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MI high school coaches will need CPR, AED certification

CPR training session
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CPR training session

Sudden cardiac arrest claims the lives of about 250 Michigan children and young adults each year. Legislationsigned into law over the weekend aims to reduce that number. The new state law will require all public high school coaches to become CPR and AED certified.

Alexander Bowerson, now a freshman at the University of Michigan, is excited about it. During his senior year at Memphis High School, he says he would have died during wrestling practice had it not been for the quick thinking of a cheerleading coach who was also a nurse, and the defibrillator or AED that was available onsite.

"She knew exactly what to do," he said. "She realized it was cardiac right away, got an AED on me, took one shock and within 15 minutes after my first symptoms, was when I remember regaining full consciousness."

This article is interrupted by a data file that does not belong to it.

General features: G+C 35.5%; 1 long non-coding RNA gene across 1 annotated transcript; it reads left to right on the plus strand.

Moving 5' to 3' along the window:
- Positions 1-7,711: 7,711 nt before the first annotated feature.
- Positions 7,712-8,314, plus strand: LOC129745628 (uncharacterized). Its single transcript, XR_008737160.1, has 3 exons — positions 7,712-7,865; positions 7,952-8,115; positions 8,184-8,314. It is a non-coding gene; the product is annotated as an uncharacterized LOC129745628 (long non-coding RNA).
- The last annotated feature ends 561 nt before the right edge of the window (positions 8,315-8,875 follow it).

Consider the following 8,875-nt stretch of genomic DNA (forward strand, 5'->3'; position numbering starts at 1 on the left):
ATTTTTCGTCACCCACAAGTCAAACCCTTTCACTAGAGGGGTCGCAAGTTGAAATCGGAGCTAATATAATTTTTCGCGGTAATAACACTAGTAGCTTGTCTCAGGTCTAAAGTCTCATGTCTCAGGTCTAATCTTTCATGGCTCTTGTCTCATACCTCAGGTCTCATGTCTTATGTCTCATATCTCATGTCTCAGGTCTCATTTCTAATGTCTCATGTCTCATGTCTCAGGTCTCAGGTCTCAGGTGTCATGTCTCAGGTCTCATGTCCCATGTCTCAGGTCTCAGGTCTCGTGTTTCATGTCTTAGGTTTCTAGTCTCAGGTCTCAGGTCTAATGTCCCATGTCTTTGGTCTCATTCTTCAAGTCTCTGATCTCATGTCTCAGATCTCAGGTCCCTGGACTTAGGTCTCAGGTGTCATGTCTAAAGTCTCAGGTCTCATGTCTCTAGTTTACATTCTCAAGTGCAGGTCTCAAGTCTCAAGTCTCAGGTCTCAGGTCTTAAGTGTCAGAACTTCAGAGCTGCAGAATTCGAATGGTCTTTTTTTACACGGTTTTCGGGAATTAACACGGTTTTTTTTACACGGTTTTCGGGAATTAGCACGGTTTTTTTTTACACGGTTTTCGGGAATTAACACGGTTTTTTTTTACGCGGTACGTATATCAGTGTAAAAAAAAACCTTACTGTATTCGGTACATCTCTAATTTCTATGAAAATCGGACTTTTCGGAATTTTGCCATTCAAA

House Bills 5527 and 5528 will also require K-through-12 schools to establish a cardiac emergency response team, and do annual reviews of their emergency plan. The cost for CPR and AED certification is between $15 and $100 - and school districts will not be required to pay for the training.

Under the new law, the mandatory AED and CPR certifications must be obtained through the American Red Cross, American Heart Association, or an organization approved by the Michigan Department of Education. Bowerson said all it takes is a simple online search to see that there are a few kids in the Detroit area this year, who experienced cardiac emergencies."So now that it's required, I hope school boards take it seriously - and there's going to be a kid alive today, or whenever it happens, that wasn't going to be alive before, because of these bills," he said.

The new cardiac emergency response law goes into effect starting in the 2025-2026 school year.

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